HARRIS: Let's get to the investigation right now. The FBI may have a big break in its investigation of the attacks. Now this break is both a telling one and a chilling one. "The Los Angeles Times" reports that the FBI has pieced together a phone call made by Madeline Amy Sweeney. Now she was a flight attendant aboard American Airlines Flight 11 and she made this call just before that airliner hit the World Trade Center's north tower -- that was the first collapse -- I'm sorry -- the first impact. Now calmly, we're told, Sweeney tells a colleague back at Boston's Logan Airport, which is where the plane had departed that the plane had been commandeered. Then she says that one hijacker cut a passenger's throat and she thinks that he is dead. And then her final words, "I see water and buildings. Oh, my God! Oh, my God!" Those were Sweeney's last words.

Federal agents are uncovering more and more information about those they believe are responsible for that attack and the other one as well. And sometimes that information is shocking to the people who lived and worked with the suspects. CNN's Eileen O'Connor has that.


EILEEN O'CONNOR, CNN CORRESPONDENT: Portland, Maine shocked with the proof - suspected hijackers living in their midst. Surveillance photos released by the police show Mohamed Atta with another of the suspected hijackers right there at the airport calmly walking through security despite the knowledge by intelligence agencies worldwide that Atta was a man to watch.

It's the same here just outside the Washington, D.C. beltway - a surveillance photo uncovered taken days before at an ATM of two Pentagon hijackers. Federal agents working around the clock retracing where they slept, ate, spent time. Police spokesman Jim Collins.

JIM COLLINS, LAUREL, MARYLAND POLICE: These people blend in so well you could have been with them shopping, you could have passed them on the street and you would never know it.

SHURESH PATEL, OWNER, PIN-DEL HOTEL: they act like just a normal person to you.

O'CONNOR: Shuresh Patel owns the Pin-Del Hotel. Dia Ajaro checked into Room 105 on August 27th paying by credit card. Nowa Okawabmbi stayed there September 1st in Room 7 - he paid cash.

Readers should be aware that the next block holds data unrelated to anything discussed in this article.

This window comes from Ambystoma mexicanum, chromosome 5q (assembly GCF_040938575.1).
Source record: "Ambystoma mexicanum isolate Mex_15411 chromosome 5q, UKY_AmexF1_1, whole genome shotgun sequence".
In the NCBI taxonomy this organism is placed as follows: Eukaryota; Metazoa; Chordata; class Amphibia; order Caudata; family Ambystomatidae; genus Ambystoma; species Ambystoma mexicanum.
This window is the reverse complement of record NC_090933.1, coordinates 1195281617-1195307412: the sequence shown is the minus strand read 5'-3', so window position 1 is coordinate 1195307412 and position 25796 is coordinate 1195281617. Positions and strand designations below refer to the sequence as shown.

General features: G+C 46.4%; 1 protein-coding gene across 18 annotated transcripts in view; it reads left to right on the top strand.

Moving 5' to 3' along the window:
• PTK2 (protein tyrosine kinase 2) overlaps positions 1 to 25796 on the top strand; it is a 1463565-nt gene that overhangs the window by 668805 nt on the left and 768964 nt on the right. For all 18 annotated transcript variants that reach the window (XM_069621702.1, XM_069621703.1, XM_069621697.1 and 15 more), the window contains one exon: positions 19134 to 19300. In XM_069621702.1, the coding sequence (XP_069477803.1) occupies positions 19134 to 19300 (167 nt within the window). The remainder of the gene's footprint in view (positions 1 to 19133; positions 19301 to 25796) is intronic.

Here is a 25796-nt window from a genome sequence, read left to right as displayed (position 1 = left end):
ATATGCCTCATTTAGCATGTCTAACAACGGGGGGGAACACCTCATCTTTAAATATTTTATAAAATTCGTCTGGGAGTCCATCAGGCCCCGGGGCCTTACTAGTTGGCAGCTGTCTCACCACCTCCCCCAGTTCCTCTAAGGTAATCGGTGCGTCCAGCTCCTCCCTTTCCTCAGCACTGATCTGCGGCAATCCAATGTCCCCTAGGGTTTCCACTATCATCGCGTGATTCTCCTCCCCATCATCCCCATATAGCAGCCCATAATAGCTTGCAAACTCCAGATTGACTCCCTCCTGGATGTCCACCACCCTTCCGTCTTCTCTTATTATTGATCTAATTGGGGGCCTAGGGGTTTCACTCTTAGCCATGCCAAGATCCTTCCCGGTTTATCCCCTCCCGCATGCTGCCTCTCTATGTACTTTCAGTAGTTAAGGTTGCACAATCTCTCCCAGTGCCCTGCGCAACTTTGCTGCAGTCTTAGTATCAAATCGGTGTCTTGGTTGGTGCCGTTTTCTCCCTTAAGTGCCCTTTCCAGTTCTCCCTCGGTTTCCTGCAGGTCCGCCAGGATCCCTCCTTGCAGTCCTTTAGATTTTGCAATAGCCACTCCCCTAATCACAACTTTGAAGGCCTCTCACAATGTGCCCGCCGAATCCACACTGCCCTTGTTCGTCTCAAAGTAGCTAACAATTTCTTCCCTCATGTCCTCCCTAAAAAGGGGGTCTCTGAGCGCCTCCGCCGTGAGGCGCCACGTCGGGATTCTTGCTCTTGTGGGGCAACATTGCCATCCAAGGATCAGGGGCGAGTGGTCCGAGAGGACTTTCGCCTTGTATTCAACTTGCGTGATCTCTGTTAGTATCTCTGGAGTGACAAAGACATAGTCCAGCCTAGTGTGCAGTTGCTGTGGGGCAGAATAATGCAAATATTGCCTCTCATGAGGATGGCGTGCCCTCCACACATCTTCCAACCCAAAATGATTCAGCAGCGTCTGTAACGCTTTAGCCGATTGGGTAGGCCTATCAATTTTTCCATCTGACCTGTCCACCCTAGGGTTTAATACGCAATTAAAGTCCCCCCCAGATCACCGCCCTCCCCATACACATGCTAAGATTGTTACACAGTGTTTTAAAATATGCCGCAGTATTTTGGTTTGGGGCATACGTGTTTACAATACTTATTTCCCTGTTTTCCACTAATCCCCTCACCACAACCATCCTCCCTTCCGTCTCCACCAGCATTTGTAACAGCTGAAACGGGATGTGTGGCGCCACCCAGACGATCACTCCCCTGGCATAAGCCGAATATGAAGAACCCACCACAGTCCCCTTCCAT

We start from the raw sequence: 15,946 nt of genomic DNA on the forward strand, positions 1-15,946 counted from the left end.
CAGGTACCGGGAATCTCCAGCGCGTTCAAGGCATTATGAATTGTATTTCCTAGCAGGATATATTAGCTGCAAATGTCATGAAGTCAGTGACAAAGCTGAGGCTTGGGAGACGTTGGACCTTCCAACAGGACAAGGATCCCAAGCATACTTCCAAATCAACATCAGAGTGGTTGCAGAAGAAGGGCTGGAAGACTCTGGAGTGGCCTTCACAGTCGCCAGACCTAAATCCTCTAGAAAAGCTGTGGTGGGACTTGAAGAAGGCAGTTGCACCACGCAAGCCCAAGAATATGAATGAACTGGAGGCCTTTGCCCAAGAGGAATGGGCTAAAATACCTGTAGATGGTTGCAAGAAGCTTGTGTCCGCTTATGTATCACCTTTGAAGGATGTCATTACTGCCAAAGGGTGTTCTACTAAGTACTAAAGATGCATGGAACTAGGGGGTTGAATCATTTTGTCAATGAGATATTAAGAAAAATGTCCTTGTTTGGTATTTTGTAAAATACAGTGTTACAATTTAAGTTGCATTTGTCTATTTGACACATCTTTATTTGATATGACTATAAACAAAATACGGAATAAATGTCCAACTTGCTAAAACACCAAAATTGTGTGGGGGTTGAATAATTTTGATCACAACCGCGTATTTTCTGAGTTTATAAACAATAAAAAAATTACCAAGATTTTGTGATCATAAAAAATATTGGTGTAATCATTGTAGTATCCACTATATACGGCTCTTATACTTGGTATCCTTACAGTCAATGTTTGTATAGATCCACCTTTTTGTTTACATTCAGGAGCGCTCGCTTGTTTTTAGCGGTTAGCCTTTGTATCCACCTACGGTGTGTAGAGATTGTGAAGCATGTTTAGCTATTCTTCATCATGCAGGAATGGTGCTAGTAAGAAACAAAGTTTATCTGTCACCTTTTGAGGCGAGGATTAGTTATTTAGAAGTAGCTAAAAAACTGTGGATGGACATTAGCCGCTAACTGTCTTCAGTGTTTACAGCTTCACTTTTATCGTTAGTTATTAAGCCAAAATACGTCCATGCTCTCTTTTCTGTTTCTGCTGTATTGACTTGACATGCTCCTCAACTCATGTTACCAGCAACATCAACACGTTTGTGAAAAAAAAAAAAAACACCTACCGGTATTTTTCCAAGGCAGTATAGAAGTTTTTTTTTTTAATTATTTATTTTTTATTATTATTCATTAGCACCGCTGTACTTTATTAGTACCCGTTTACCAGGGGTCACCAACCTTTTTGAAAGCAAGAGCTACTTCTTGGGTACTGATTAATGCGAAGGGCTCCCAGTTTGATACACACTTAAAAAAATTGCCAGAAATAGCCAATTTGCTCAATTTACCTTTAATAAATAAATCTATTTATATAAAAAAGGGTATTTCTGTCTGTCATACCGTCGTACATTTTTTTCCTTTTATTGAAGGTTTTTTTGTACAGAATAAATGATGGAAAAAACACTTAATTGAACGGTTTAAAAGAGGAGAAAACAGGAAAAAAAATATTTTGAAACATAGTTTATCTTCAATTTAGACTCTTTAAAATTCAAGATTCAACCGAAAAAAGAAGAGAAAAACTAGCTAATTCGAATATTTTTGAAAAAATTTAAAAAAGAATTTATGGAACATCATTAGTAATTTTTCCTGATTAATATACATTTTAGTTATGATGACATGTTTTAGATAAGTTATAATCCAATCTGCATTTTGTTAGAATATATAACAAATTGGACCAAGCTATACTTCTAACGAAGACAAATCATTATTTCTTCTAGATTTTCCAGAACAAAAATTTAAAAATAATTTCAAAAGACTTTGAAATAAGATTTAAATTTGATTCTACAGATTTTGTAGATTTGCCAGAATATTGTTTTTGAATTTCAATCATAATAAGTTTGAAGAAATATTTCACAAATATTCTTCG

On September 11th, Ajaro, the FBI says, was in the plane that crashed in Pennsylvania. Ahansi is suspected in helping slam American Flight 77 into the Pentagon.

PATEL: I feel, you know, terrible about that, you know? If I would have some kind of hint, you know, we would have called the police or FBI or anything but it was too late.

O'CONNOR: At some point it is believed that Nowako Hansi moved here, to the Valencia Motel, to join other suspected hijackers. People here talk of how they got pizza or shopped at the local Giant. One of them honed his flying skills at a nearby airfield. And then there's the gym.

SPEROS COURTIS, REGIONAL MANAGER, GOLD'S GYM: They really didn't stand out. And it's very common for a group of three guys to come in an workout in the evening here.

O'CONNOR: Regional manager Speros Courtis says the suspected hijackers paid cash and signed their real names. Patrons say knowing men who could commit such heinous acts were among them gives them the creeps.

GABRIEL ROBINSON, GOLD'S GYM MEMBER: It's an uneasy feeling. You've pretty much got to kind of have a third eye.

DENNIS BALTIMORE, GOLD'S GYM MEMBER: And it makes me feel kind of upset that, you know, these people can just go in there and here and then go out and do something like that.

O'CONNOR: Something no one could imagine even in their worst nightmares. Eileen O'Connor, CNN, Washington.


LIN: Well, no doubt about it, the horror of what happened last Tuesday is certainly changing the way Americans work and live under the fear of more terrorist attacks. As you look at these live pictures of the - of where the World Trade Center once stood we're going to be talking with three people who live in a neighborhood just on the edge of disaster and how their lives have changed even though things are getting back to normal.

We're going to be talking about what it's like to live on the edge of disaster there.

HARRIS: Yeah, and speaking of that there are some people around the world who have become quite familiar with that. A few people understand living in terror like the Israelis do. And coming up we'll get their perspectives on what Americans may now face.